How to cat-proof your Christmas tree
Read time: 4 min
The Christmas tree: the most beautiful part of the season. It’s the place we gather to open presents, be merry and – oh wait, the cat’s toppled it again. Every year, every hardcore cat parent asks the same question: how do you make your Christmas tree cat-safe? Let’s get a jingle on and find out:
Aim for a non-dropping tree variety
Whether it’s a real or artificial one, aim for a Christmas tree that doesn’t drop a lot of needles. Why? Firstly, real Christmas trees are mildly toxic for cats in large quantities. So if your cat eats a lot of needles, it can irritate their mouths and cause digestive issues. Try a Nordmann Fir, known for needle retention.
With artificial Christmas trees, you won’t have to worry about the oil and sap being an irritant. But if swallowed, real and artificial needles could puncture cats’ intestines. Regularly vacuum any dropped needles, and discourage your cat from eating them.
Think about shorter trees, high branches, or thin branches
Cats love Christmas trees because they give them a tall spot to survey their kingdom. Your best defence? Take the fun away. A shorter tree? No views to enjoy. A natural alpine tree with a long, bare trunk? Too difficult to clamber. Trees with slender or bare branches? Won’t take your cat’s weight so they can’t climb up. Pick your tree well, people.
Secure your tree
Cats may have evolved from stealthy predators, but they’re not always graceful. So if your cat climbs the tree and topples it, you risk a full-size Christmas tree landing on them. Or, they’ll make their great escape and leave you with scattered baubles to clean up.
Secure your Christmas tree to avoid accidents. First, weigh it down at the bottom. A sturdy, weighted stand means a mischievous cat in the higher branches won’t send the whole thing crashing down. Next, if possible, secure your tree to the wall. Wrap wire to the top of the trunk, then fix it to a nearby wall.
Cover the base
If you’ve got a real tree that needs water, you need to make sure your cat doesn’t drink the water – particularly if it has toxic fertiliser in it. And if the tree is planted in earth, you don’t want it mistaken for a litter tray either. To avoid both, hide the base with a cover or blanket, and place presents or weights on top.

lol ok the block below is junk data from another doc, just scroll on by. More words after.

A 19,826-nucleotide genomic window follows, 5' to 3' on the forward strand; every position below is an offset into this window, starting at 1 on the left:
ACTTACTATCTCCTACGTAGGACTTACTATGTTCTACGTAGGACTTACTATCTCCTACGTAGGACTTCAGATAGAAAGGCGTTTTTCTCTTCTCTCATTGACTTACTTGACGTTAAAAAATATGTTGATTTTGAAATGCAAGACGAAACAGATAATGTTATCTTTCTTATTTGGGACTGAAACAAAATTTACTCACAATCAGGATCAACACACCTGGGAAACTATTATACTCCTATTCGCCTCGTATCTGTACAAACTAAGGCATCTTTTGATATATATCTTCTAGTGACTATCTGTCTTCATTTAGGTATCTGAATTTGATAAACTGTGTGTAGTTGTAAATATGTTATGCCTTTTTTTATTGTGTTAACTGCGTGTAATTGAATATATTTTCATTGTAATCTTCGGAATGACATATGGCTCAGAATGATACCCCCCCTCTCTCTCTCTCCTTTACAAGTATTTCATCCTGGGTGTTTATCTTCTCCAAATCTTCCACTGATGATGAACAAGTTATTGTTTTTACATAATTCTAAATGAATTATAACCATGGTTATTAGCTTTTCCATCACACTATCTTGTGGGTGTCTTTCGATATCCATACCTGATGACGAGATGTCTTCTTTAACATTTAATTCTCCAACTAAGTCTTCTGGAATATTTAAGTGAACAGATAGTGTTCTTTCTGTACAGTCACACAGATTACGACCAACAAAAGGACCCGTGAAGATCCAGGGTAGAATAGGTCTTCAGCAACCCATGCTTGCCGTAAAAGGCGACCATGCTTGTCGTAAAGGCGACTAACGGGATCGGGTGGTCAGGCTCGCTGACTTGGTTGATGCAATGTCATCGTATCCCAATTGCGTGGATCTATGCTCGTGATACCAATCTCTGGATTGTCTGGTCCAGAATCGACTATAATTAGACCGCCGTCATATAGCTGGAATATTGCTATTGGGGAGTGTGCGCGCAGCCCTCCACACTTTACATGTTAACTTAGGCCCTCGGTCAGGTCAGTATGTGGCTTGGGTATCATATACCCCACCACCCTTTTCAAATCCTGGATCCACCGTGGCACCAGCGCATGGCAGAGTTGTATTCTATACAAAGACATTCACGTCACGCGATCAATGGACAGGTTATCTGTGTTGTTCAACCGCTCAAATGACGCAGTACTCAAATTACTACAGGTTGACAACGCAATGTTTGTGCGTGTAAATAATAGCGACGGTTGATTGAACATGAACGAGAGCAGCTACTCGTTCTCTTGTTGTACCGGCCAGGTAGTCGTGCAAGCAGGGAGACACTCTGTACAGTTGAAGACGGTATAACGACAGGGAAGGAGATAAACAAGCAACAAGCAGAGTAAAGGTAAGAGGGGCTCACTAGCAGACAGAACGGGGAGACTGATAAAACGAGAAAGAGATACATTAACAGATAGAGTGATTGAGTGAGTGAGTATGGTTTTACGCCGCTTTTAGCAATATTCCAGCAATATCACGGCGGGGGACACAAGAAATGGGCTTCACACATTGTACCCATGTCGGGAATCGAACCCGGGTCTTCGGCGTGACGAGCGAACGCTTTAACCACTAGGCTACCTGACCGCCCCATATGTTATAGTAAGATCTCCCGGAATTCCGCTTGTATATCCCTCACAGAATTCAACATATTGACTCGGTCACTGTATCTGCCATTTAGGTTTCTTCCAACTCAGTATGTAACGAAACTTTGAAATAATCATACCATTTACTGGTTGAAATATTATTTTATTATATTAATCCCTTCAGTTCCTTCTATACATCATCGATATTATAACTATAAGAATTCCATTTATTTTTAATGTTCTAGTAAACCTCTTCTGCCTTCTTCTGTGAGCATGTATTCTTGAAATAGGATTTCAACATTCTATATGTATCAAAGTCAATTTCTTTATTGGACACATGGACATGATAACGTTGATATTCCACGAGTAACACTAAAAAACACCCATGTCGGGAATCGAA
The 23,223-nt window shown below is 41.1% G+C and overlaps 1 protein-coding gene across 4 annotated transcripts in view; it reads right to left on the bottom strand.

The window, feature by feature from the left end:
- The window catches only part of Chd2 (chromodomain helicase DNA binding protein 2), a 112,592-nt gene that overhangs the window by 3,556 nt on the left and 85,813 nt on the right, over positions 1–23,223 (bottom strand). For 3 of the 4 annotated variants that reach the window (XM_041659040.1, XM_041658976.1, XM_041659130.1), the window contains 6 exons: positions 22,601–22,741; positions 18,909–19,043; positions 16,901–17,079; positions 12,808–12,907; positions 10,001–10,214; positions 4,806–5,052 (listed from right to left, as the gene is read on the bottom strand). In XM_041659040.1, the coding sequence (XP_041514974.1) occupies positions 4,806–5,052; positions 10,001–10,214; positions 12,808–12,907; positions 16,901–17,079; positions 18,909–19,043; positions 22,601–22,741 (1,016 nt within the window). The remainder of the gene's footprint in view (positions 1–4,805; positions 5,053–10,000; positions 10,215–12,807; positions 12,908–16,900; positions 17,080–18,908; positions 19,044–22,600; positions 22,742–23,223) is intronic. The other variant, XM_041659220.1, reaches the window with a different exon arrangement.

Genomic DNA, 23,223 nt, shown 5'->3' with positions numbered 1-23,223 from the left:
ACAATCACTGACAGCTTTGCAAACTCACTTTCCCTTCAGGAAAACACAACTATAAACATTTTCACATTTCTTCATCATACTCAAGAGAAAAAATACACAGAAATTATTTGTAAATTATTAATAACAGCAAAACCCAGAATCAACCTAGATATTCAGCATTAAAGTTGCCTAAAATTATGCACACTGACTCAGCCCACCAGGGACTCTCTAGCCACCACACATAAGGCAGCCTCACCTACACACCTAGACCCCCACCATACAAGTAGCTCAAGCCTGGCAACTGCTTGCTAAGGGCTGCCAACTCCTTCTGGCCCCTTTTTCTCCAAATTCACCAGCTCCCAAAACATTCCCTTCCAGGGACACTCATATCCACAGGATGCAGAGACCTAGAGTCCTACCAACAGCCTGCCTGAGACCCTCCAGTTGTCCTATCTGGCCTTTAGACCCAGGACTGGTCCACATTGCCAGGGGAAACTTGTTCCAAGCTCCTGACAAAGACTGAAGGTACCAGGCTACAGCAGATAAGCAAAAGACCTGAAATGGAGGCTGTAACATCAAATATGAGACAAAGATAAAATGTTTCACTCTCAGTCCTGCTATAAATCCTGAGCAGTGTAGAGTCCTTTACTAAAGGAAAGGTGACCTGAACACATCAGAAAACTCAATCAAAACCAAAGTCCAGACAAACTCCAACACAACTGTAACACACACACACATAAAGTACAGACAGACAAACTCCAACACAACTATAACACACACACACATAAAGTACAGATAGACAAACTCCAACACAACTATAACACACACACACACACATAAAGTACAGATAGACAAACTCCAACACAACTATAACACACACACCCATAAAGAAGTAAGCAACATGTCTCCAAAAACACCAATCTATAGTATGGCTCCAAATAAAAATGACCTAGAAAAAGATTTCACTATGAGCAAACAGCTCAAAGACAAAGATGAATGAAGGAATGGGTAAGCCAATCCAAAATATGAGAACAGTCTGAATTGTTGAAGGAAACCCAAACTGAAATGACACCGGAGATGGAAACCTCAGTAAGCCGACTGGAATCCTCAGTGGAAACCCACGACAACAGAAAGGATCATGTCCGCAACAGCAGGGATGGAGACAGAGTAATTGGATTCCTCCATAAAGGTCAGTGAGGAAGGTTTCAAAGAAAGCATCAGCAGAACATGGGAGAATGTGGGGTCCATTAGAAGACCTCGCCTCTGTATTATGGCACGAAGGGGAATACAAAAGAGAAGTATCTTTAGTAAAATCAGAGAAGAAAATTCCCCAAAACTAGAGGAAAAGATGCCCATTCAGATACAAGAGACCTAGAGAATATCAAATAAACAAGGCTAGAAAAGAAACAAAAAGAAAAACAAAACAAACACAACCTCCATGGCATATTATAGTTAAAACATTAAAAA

Avoid nearby furniture in placing your tree
If you don’t want your cat doing a heroic leap from the dining table to pounce on the Christmas angel, don’t provide them with the launchpad. Place the tree away from any high surfaces like tables, shelves or cabinets.
Put valuable and fragile decorations further up
Protecting your decorations takes strategy. The lowest baubles on the tree are the easiest sport, so place soft or tough-to-break ones here. Anything valuable should stay high up, out of claws’ reach. Glass and easily broken baubles could shatter and hurt your cat – they’re best avoided altogether.
Tie your decorations on
Rather than metal or plastic hooks, tie your decorations onto branches with string, thread or wire. Then if your cat gives a bauble a good right hook, it’ll still stay on its branch. Nice one.
Be careful with your lights
All the fresh food in the world won’t stop some cats from snacking on the wires of Christmas lights. Keep an eye on your cats near electrics and turn the lights off when you’re not in the room. If you prefer to leave them on, choose battery-operated lights. If they’re mains-powered, your cat’s at risk of a serious electric shock.
Ditch the sparkles on your cat-safe tree: tinsel is a tempting treat to cats. If they eat it, they can choke or get it stuck in their intestines. Plus, most are made with non-recyclable plastics – skip the tinsel and save the planet.
Got more questions on how to cat-proof your tree? Or want to show off how effective your tree-protection technique is? Join the KatKin Club House, where the hardcore cat parents are making merry all December long